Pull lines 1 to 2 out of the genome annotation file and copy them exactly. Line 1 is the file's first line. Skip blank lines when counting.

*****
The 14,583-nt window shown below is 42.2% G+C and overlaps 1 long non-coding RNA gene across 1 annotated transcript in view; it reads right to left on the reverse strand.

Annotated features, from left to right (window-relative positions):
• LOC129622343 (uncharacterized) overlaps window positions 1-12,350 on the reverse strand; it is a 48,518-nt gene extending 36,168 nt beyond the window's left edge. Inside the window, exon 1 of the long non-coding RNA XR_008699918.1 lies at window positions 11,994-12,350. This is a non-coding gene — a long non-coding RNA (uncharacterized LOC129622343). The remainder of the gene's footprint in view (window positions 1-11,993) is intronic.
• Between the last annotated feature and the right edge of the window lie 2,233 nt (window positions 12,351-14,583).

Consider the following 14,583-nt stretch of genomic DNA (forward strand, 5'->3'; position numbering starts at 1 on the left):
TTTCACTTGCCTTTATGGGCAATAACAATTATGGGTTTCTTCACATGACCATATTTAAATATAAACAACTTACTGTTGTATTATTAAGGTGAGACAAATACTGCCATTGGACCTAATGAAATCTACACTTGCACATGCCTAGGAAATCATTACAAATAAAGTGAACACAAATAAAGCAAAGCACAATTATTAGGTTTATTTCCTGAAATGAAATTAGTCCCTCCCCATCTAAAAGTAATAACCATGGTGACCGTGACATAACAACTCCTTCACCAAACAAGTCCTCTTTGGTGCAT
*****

The 14,583-nt window shown below is 42.2% G+C and overlaps 1 long non-coding RNA gene across 1 annotated transcript in view; it reads right to left on the reverse strand.

Annotated features, from left to right (window-relative positions):